Simplified standard voyage calculation for a Panamax vessel 

(by Henrik Falck, Project Manager - Eastern Europe Tschudi Shipping Company AS)


Please find enclosed a copy of a simplified standard voyage calculation for a Panamax vessel loading coal in Hampton Roads (US East Coast) to Rotterdam. This is a common market business and the rates are reported by various shipbrokers on a more or less daily basis. At the same time the shipbrokers report the various rates in the various markets on a timecharter equivalent basis.(see enclosure)

In my enclosed Excel-example you see that a rate of usd 12 per ton equates to usd 7 724 per day in timecharter equivalent.

If I, acting as a ship-owner, see from the market reports that the current rate from H.Roads to Rotterdam is usd 12 per ton and I also see that the current timecharter market is usd 7 500 per day, then the conclusion would be to do this business on so called voyage basis (usd/ton) as I will be making usd 224 extra per day (7 724- 7 500) times 31 days = usd 6 944. However, if I decide to do this on a voyage basis I also bear the risk for delays (bad weather, port congestions etc) and then you see that the extra gain equals roughly one day delay. If I take the voyage result in the enclosed example of usd 239 450 and divide it by 32 days in stead of 31 days I end up with a timecharter equivalent of usd 7 483 per day.

The above example is to show you how you calculate a rate expressed in usd/ton into a timecharter (equivalent) and likewise if you have a timecharter rate you can calculate backwards to get the rate expressed in usd per ton.

If you follow me this far we can go to the Pevek example;

As a relevant example of the shipping market expressed in timecharter equivalents for Panamax vessels on a global scale we can typically see;

                Atlantic                                usd 7 500 per day

                Atlantic to Pacific             usd 15 000 per day

                Pacific                                  usd 7 500 per day

                Pacific to Atlantic             usd 1 000 per day

The Atlantic market is described above and you can do the same calculations for the Pacific (Australia to Japan etc).

It is the combination of Atlantic/Pacific which is interesting, either the Northern Sea Route or the Suez/Panama canal.

Choosing Suez/Panama: on a timecharter basis I will do 50 days out at usd 15 000 per day and 50 days back at usd 1 000 per day, giving an average of usd 8 000 per day.

Choosing the NSR both ways I calculate as follows;

What is the last reported rate from Kirkenes to China for iron ore going through Suez? It is usd 29 per ton and this equates to a timecharter equivalent of usd 15 000 for 50 day.

Hence I use usd 29 per ton and go through the NSR. This gives me a timecharter equivalent of usd 32 000 per day for 30 days.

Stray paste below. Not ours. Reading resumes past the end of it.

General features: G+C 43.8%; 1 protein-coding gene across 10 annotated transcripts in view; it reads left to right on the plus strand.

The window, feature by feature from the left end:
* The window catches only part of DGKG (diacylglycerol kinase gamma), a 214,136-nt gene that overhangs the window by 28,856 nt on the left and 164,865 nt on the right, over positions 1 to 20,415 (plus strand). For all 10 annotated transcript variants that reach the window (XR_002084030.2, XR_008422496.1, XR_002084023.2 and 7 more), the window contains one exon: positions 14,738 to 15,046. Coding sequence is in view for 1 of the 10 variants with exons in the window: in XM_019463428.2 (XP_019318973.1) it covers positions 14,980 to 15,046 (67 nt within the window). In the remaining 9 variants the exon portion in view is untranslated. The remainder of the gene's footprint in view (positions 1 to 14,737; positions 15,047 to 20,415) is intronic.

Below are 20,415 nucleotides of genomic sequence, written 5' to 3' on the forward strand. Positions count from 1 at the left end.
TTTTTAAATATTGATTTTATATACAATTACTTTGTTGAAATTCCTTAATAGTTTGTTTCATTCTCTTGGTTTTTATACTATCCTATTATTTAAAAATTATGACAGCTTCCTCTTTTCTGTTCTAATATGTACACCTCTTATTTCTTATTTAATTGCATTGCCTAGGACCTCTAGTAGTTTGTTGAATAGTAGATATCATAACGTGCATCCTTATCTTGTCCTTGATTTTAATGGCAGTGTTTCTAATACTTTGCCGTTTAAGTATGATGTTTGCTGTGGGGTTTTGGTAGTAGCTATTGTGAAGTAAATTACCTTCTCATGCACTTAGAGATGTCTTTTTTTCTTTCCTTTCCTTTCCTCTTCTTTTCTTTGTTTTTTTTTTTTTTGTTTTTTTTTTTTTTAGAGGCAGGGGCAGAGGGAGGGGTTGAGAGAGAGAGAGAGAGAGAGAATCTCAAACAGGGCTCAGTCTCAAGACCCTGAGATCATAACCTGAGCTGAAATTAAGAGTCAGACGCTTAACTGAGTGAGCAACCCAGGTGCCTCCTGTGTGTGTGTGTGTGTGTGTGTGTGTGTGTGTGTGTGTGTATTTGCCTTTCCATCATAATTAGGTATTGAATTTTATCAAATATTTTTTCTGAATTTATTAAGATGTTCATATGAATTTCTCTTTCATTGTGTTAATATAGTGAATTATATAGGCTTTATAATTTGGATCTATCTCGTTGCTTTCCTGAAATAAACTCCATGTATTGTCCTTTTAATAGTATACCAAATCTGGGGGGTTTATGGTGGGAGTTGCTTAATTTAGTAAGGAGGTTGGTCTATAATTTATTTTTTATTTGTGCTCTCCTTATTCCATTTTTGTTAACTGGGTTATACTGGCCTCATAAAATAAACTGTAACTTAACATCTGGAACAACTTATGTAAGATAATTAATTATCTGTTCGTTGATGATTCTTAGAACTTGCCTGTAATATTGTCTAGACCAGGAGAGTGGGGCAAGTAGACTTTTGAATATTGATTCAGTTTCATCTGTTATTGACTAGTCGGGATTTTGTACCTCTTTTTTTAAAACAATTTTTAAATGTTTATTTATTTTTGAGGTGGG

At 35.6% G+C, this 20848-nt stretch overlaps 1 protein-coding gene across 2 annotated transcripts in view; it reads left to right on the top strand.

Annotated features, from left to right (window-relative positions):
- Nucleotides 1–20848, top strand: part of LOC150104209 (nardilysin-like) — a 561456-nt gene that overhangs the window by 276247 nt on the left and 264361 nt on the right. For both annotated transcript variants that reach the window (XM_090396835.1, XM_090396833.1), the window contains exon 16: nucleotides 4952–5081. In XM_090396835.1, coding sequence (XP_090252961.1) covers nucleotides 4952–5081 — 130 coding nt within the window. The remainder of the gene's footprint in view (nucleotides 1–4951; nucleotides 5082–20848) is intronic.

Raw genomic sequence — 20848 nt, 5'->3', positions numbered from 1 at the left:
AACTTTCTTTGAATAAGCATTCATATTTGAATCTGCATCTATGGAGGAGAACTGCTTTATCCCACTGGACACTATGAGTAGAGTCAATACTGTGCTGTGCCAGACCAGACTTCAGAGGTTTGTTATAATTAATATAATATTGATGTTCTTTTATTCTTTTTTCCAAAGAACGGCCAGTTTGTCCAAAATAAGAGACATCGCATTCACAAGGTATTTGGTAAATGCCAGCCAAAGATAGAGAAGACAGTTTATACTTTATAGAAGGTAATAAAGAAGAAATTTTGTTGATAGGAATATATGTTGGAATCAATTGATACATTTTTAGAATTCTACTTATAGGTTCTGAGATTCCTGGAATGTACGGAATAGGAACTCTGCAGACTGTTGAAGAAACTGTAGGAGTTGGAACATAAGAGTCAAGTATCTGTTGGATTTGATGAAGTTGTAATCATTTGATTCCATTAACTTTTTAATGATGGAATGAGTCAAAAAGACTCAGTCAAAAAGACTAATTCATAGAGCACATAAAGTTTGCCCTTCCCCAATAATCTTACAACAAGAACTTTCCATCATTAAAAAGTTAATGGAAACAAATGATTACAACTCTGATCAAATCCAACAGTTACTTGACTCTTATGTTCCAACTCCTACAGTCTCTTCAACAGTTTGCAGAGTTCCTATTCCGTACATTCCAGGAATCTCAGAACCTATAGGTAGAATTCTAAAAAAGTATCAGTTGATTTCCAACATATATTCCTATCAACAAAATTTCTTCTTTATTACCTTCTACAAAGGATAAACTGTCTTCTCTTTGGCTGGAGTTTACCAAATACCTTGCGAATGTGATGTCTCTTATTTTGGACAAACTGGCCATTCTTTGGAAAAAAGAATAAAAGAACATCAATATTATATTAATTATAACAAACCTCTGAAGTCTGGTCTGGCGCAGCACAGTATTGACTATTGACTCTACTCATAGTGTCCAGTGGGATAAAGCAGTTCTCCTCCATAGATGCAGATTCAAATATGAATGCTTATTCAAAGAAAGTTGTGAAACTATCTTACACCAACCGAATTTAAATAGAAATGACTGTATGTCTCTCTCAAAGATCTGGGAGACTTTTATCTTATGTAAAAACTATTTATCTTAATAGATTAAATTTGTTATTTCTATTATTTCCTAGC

No rates are reported from Pevek to the Continent as there is no trade today. This gives the shipowner many options;

1. Since it is the same distance as from Hampton Roads to the Continent and Hampton Roads probably will be the closest competitor I can offer the potential coal mine in Pevek a similar rate, i.e. usd 12 per ton. If I put this figure into may calculation I get a timecharter result of minus usd 7 600 per day (from China via Pevek to the Continent) but my average will be (32 000 * 30 + (-7 600 * 30))/ 60 =usd 12 200, - more than 50% higher than my Suez/Panama alternative described above. (described in presentation)

2. I am satisfied by getting the same average return as the Suez/Panama alternative,i.e. usd 8 000 per day. This gives me a ton rate of usd 8,5 or 30% lower than the rate from Hampton Roads to the Continent. (described in presentation)

3. Being out in the Far East I know that I only get usd 1 000 per day coming back to the Atlantic so I use this figure and calculate backwards through the NSR. Then I arrive at usd 14,5 per ton and the average round trip will be usd 32 000 * 30)+ usd (1 000 * 30/60= 16 500, - more than 100% higher than the Suez/Panama alternative.(not described in the presentation)

4. If you are really sharp you will see that alternative 2 is not very realistic since the ship-owner will be better off going back via Suez/Panama for usd 1 000 per day. 32 000 * 30 + 1 000 *50/80= an average of usd 12 000 for 80 days. A realistic figure will be closer to alternative 1. How come that the owners will accept the same rate for the same distance while they have to pay for the NSR fee going from Pevek? The reason is that the owner going from Pevek will calculate a day cost of usd 1 000 while the owner going to Hampton Roads will have to calculate a day rate of usd 7 500.


There are obvious savings to be made by using the NSR especially if there is cargo to be picked up west-bound. For (large) vessels carrying dry cargo any loading port between Provideniya and Murmansk will be of interest and the freight rates going west will be low as the ship-owners will automatically calculate this as their cheap backhaul cargo.